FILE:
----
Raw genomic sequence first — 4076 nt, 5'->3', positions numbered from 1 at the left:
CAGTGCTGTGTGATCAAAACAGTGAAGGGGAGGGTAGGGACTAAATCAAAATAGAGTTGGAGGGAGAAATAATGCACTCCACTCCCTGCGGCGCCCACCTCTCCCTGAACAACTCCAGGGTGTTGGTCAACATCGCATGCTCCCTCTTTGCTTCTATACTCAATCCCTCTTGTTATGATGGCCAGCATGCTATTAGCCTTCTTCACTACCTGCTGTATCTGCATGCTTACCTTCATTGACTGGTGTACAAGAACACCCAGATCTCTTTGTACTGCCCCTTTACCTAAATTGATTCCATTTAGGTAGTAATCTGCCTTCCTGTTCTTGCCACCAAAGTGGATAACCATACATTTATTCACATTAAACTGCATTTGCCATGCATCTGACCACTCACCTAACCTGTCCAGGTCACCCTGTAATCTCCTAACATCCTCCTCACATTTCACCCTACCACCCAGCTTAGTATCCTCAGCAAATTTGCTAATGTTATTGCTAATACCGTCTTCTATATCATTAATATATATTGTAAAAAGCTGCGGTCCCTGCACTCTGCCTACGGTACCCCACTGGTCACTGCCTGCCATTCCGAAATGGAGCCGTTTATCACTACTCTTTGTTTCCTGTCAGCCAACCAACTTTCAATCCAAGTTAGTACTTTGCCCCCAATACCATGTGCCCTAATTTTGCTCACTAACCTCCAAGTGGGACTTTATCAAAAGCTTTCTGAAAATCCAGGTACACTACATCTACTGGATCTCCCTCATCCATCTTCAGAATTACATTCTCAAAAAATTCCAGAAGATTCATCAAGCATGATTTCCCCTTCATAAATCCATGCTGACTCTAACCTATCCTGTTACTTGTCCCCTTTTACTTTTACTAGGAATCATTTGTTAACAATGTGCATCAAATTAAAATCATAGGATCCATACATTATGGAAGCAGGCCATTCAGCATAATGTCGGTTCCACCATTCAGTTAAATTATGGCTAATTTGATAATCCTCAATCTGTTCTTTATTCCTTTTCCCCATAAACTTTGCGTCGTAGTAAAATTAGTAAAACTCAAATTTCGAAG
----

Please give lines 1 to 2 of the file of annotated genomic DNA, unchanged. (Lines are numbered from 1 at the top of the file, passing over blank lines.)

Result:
Raw genomic sequence first — 4076 nt, 5'->3', positions numbered from 1 at the left:
CAGTGCTGTGTGATCAAAACAGTGAAGGGGAGGGTAGGGACTAAATCAAAATAGAGTTGGAGGGAGAAATAATGCACTCCACTCCCTGCGGCGCCCACCTCTCCCTGAACAACTCCAGGGTGTTGGTCAACATCGCATGCTCCCTCTTTGCTTCTATACTCAATCCCTCTTGTTATGATGGCCAGCATGCTATTAGCCTTCTTCACTACCTGCTGTATCTGCATGCTTACCTTCATTGACTGGTGTACAAGAACACCCAGATCTCTTTGTACTGCCCCTTTACCTAAATTGATTCCATTTAGGTAGTAATCTGCCTTCCTGTTCTTGCCACCAAAGTGGATAACCATACATTTATTCACATTAAACTGCATTTGCCATGCATCTGACCACTCACCTAACCTGTCCAGGTCACCCTGTAATCTCCTAACATCCTCCTCACATTTCACCCTACCACCCAGCTTAGTATCCTCAGCAAATTTGCTAATGTTATTGCTAATACCGTCTTCTATATCATTAATATATATTGTAAAAAGCTGCGGTCCCTGCACTCTGCCTACGGTACCCCACTGGTCACTGCCTGCCATTCCGAAATGGAGCCGTTTATCACTACTCTTTGTTTCCTGTCAGCCAACCAACTTTCAATCCAAGTTAGTACTTTGCCCCCAATACCATGTGCCCTAATTTTGCTCACTAACCTCCAAGTGGGACTTTATCAAAAGCTTTCTGAAAATCCAGGTACACTACATCTACTGGATCTCCCTCATCCATCTTCAGAATTACATTCTCAAAAAATTCCAGAAGATTCATCAAGCATGATTTCCCCTTCATAAATCCATGCTGACTCTAACCTATCCTGTTACTTGTCCCCTTTTACTTTTACTAGGAATCATTTGTTAACAATGTGCATCAAATTAAAATCATAGGATCCATACATTATGGAAGCAGGCCATTCAGCATAATGTCGGTTCCACCATTCAGTTAAATTATGGCTAATTTGATAATCCTCAATCTGTTCTTTATTCCTTTTCCCCATAAACTTTGCGTCGTAGTAAAATTAGTAAAACTCAAATTTCGAAG